Turning under the yellow track markers, cutting corners or sneaking through the mechanic’s area to set a fast time is not necessary for riders fast enough to qualify, like Ryan Villopoto, but is often used as a last ditch effort by slow riders.

Dear MXA,
Every one has heard about the controversy regarding timed qualifying at Freestone. It is rumored that riders were able to enter the mechanic’s area and, then, reenter the track, knocking several seconds off of their lap times during timed qualifying. If this is true, what should be done about it? Has cheating gotten out of hand?

   It is possible to knock off a significant section of race track at Freestone by entering the mechanic’s area and then immediately reentering the race track (on the other side of a corner). Nothing can be done about it after the fact…and the subject of riders cheating in timed practice is as old as timed practice itself. So, apart from a return to heat races to determine the fast 40, cheating will always be an issue. It is the responsibility of the sanctioning body to make sure that riders don’t cut corners or run inside the yellow markers (although we would be remiss if we didn’t say “Stupid” yellow markers).

The “stupid” yellow marker.

There is no doubt that the promoters and sanctioning body don’t want people cheating, but they also don’t have the manpower to stop them…and can’t do anything four days after the fact. MX Sports says that it will hold a meeting with privateers before the Mt. Morris National to discuss their issues.

The “number one” issue isn’t that there is individual cheating in timed qualifying by some privateers, but that there is institutional cheating by the sanctioning body to favor factory riders in timed qualifying. How does MX Sports’ system cheat the privateers?

Timed qualifying is rigged against the privateers from the outset. The first timed practice of the day is the 450 B Group (made up of riders outside of the top 40). They go out and slop around on a deeply prepped and over-watered racetrack. The second timed practice group on the track is the 450 A Group. They get to ride on a track that the 450 B Group privateers have made lines on and groomed for them. As you would imagine, the 450 A Group goes faster than the 450 B group?not just because they are faster, but because they get to ride on a better racetrack.

Here is the kicker. Since the 450 “B” riders went out first and were followed by the 450 “A” riders, you would expect the 250 “B” Group riders to be next (that would be the logical order of B-A-B-A). You would be wrong. The third timed practice group to go out on the track is the 250 “A” Group (made up of the faster 250 riders). They get to run their timed session on the track immediately after the 450 “A” riders (when the track is probably at its best in terms of lines and dryness). The last timed qualifying session, when the track is considerably rougher and beat up, is the 250 “B” Group.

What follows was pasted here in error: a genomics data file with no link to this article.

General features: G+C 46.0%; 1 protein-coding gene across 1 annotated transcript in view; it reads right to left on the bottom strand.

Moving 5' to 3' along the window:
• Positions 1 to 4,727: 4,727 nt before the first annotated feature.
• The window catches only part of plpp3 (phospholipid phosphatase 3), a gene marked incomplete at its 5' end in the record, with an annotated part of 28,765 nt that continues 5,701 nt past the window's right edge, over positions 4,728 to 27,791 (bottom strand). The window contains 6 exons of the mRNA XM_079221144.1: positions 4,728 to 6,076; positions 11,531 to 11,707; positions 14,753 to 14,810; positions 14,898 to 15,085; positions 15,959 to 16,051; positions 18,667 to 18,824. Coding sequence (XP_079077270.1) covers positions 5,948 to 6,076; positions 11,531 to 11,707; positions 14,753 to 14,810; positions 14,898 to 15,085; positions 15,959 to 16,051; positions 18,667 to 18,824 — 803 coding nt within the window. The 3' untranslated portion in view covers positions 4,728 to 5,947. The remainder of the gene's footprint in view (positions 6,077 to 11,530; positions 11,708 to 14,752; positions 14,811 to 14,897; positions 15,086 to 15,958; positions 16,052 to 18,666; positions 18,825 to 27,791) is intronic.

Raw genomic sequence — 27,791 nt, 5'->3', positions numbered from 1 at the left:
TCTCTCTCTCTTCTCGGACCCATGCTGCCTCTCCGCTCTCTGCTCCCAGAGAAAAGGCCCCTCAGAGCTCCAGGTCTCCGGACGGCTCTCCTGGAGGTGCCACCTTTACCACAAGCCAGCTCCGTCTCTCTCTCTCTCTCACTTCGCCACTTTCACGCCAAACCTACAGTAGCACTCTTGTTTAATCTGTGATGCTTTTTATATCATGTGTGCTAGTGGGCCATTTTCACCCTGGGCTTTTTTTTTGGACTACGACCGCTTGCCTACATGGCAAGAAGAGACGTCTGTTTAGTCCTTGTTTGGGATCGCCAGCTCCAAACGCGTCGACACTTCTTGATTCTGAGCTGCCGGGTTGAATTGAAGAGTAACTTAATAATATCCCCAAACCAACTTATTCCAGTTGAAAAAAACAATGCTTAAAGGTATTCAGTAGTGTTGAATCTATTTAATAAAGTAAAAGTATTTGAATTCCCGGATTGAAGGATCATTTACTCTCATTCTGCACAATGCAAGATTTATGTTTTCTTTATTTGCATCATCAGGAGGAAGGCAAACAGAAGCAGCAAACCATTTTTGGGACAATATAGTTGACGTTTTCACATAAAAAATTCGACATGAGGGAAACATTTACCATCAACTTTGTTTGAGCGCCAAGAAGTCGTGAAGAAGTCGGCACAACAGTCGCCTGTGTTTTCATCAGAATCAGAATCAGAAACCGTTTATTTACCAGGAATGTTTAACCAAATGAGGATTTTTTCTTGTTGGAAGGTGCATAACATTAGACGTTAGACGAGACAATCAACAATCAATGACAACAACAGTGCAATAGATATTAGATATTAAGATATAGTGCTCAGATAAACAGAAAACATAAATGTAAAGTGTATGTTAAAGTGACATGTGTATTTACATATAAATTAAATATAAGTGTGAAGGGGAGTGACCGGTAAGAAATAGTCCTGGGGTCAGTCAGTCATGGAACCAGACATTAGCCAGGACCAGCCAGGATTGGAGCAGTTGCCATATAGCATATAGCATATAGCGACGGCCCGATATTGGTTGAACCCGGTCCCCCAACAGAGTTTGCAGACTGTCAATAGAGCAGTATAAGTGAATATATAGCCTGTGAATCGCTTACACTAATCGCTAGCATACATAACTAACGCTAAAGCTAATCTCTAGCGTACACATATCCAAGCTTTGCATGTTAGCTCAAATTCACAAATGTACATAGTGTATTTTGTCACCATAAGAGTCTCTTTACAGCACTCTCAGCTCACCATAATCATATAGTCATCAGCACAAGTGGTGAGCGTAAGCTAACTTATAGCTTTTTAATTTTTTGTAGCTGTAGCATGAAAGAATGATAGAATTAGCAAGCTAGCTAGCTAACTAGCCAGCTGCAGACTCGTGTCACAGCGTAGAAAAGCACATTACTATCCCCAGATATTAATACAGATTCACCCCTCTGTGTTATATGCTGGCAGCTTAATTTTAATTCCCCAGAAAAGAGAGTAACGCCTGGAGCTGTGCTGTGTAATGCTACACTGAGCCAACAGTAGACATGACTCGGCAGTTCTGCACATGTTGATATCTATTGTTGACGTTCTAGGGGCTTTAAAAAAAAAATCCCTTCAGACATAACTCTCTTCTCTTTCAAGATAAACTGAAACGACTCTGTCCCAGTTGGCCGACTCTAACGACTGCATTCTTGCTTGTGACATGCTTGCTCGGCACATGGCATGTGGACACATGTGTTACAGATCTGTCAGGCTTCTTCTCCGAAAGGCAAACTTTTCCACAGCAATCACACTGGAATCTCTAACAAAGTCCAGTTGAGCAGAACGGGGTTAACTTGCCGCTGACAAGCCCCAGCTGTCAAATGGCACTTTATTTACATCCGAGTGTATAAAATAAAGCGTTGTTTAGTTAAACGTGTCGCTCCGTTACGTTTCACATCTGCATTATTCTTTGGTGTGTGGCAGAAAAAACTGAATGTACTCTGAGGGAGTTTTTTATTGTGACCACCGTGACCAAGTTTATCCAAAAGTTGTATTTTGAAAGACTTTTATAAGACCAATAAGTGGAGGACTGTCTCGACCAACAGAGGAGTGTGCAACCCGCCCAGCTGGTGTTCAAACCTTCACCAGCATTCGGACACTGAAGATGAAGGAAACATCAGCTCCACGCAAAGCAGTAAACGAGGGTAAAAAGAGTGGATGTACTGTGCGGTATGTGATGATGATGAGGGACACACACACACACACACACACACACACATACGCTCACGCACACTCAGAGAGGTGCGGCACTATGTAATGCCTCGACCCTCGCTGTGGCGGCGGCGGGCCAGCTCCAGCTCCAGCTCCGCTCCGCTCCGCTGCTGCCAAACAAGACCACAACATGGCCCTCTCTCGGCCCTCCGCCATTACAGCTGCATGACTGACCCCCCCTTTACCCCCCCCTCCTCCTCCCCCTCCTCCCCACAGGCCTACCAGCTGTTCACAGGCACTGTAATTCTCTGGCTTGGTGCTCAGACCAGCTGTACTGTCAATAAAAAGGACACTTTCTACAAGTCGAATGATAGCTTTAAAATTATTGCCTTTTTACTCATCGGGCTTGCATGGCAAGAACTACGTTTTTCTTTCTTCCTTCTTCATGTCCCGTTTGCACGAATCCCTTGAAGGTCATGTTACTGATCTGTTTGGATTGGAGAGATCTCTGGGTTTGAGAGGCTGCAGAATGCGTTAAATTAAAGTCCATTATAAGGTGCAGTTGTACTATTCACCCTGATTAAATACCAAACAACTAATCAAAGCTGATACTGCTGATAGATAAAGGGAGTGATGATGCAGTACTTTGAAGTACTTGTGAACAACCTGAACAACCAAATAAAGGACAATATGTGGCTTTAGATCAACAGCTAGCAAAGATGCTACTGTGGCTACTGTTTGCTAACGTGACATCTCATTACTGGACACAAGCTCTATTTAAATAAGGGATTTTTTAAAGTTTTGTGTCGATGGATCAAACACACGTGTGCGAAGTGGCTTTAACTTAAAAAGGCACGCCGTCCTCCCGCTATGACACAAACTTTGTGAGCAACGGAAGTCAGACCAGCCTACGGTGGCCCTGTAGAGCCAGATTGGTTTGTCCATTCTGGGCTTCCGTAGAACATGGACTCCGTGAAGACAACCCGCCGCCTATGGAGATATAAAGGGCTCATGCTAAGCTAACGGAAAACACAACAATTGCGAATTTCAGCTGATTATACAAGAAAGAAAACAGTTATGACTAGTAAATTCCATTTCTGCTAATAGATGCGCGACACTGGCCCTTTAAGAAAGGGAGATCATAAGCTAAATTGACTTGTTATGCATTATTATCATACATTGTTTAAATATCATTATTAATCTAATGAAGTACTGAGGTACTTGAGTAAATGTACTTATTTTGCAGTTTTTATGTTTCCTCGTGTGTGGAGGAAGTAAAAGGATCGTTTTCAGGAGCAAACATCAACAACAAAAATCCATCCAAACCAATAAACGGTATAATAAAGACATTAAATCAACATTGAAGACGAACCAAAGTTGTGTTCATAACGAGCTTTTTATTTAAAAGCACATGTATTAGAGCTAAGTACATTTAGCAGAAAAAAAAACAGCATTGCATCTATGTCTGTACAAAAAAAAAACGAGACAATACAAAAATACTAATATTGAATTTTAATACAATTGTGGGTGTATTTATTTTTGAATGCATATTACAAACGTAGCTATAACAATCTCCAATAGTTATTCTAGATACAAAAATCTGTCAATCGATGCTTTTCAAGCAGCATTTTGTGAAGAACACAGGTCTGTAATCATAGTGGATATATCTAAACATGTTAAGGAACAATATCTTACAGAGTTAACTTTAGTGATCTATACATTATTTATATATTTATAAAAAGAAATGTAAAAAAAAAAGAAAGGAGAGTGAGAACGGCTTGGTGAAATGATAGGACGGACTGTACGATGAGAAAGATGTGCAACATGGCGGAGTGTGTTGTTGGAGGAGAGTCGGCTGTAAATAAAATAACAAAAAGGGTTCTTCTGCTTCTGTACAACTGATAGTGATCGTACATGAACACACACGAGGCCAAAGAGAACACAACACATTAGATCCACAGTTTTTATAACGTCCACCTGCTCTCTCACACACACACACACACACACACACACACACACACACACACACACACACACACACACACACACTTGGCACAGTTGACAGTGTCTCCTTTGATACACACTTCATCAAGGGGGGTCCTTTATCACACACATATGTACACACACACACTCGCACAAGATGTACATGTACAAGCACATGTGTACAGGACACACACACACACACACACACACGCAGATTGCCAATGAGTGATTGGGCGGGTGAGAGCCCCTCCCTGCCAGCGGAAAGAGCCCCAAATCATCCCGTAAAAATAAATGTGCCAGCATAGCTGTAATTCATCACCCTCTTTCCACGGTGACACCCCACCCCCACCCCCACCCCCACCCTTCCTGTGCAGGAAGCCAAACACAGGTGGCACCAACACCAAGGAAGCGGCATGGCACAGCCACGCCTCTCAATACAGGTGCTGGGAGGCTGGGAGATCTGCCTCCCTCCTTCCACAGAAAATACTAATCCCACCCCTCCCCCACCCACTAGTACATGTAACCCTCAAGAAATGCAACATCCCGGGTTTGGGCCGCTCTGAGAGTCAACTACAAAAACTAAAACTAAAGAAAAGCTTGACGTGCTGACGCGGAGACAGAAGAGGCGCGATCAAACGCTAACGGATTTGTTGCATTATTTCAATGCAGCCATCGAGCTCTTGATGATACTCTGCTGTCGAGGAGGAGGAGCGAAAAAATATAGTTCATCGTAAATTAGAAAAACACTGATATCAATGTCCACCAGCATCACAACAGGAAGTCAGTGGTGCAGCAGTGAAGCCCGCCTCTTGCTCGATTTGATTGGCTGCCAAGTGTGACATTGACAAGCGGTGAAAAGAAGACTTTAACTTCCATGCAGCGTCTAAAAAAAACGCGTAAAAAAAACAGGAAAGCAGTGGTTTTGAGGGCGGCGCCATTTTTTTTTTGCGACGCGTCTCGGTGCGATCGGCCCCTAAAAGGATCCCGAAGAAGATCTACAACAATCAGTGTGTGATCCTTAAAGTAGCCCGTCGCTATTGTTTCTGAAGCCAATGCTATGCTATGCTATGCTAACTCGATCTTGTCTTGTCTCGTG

It is obvious that the way the timed practice sessions are scheduled is designed to favor the A Groups over the B Groups. The B Groups are used as cannon fodder. It is built into the system to stick it to the privateers?they get to soak up the slop in the first timed session and take in beating in the last timed session.

If the privateers want something practical to discuss in their meeting with MX Sports before Mt. Morris, they should request that timed practice sessions be rotated from week to week…with the A Groups trading places with the B Groups at every other race. Or, if you really wanted to believe that every rider with an AMA license is treated equally, how about eliminating “fast” and “slow” groupings and putting the riders into their timed practice session randomly…without any concern for whether the rider is well connected or not. Now that would be fair. However, the odds of MX Sports doing anything against the wishes of the factory teams is almost nil?so don’t expect anything to change…instead, expect the classic, “we’ll look into it” response.

As for cheating by cutting through the pits…put an AMA guy at the exit of the mechanics area and have him hold every rider for whatever time it takes to eliminate the advantage of short cutting the track or put a timing loop in front of the mechanic’s area so that skipping the section of track in front of the mechanics would result in the rider not being timed on that lap.

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